How Do I Get Started Homeschooling?

how do I start homeschooling

How do I get started with homeschooling? As simple as it sounds, probably the biggest, most time-consuming part of deciding to homeschool is actually making the decision.  For most families, it is a very difficult and personal decision.  Most homeschoolers don't decide to homeschool for the same reasons.  Among the many reasons to decide to homeschoo, some are religious, some are curriculum based, some are socialization issues.

If your children are already enrolled in or part of the public or private school system, you will want to write a letter to the school notifying them of your intent to homeschool and/or withdraw your child from school. For a sample letter, see

If your children have not yet attended school, the process is simple. You simply begin.

You’ll want to make sure you are in compliance with the law. For instance, Missouri state law requires. Home School Legal Defense Association is a good place to start. You might even want to consider becoming a member as they offer a wealth of knowledge on homeschool rights and legislation as well as legal defense to uphold these rights. Depending on how many years you sign up for, the cost is approximately $115.00 per year.  Their website also outlines every state and their requirements and laws for that state.


Each state has their own homeschool laws and homeschooling requirements.  As an example, let's use Missouri as most states are similar to Missouri.  The differences may include requirements by some states to be tested or make reports to school districts.  Missouri does not require this.  Basically, in the State of Missouri, a homeschooler is required to provide - within a 12-month time frame - 1,000 hours of instruction. At least 600 hours must be in the five required subjects (Reading, math, social studies, language arts and science). At least 400 of the 600 must occur at the regular home school location.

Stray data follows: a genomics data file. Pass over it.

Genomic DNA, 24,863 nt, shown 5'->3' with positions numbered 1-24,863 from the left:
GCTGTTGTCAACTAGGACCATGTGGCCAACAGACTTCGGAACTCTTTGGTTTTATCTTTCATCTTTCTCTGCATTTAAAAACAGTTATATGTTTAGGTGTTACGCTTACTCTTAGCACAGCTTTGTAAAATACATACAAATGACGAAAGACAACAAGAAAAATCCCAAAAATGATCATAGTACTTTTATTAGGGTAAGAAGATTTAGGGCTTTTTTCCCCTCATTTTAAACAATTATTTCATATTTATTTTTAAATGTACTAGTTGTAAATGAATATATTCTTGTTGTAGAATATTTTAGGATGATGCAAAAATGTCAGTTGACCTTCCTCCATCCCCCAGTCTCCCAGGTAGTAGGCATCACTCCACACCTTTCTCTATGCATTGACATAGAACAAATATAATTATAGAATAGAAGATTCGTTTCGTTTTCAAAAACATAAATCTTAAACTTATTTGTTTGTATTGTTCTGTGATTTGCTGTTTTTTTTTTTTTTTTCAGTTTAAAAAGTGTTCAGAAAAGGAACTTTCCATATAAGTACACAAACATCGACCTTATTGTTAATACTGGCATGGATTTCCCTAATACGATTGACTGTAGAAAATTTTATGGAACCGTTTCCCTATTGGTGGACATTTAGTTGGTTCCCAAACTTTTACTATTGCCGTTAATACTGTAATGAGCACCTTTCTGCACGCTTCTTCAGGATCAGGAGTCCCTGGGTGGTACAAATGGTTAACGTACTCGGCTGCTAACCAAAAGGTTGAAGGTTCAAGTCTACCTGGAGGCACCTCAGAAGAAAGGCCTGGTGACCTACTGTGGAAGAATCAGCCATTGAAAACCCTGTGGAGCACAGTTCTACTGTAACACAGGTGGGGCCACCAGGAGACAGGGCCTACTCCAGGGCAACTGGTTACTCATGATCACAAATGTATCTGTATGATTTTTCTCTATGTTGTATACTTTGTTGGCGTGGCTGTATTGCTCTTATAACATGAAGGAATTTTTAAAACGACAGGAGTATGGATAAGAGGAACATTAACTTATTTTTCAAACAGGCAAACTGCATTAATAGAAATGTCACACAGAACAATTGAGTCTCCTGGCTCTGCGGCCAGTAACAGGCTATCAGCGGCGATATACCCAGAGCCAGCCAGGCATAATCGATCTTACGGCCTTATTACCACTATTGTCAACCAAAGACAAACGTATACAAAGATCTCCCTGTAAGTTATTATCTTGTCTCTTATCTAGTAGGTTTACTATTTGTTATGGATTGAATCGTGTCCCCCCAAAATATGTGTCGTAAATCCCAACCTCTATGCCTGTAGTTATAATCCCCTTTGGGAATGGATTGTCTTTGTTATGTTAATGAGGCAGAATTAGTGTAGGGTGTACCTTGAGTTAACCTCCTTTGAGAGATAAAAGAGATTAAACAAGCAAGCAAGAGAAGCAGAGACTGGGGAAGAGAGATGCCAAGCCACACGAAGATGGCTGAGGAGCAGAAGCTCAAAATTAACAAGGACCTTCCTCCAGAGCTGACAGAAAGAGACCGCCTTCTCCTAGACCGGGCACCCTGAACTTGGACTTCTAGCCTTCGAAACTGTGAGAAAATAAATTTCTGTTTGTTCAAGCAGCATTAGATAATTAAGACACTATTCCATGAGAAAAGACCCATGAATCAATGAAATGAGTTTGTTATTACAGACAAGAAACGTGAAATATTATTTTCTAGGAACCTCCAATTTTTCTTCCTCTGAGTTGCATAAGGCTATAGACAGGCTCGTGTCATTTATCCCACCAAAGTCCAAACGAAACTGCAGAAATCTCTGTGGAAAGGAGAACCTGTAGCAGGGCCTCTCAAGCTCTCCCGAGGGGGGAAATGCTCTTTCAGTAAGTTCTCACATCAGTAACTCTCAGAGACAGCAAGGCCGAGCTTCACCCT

Also, a plan book, diary or other record indicating subjects taught and activities engaged in must be maintained, along with a portfolio of samples of child’s academic work or other written credible evidence and a record of evaluations of the child’s academic progress.

One other thing you may consider is joining a homeschool support group. This is a great way to join in learning co-ops with other homeschoolers and field trips throughout the year.  A good place to start is at your church or organization where you are already a member. Then just keep your ears open.


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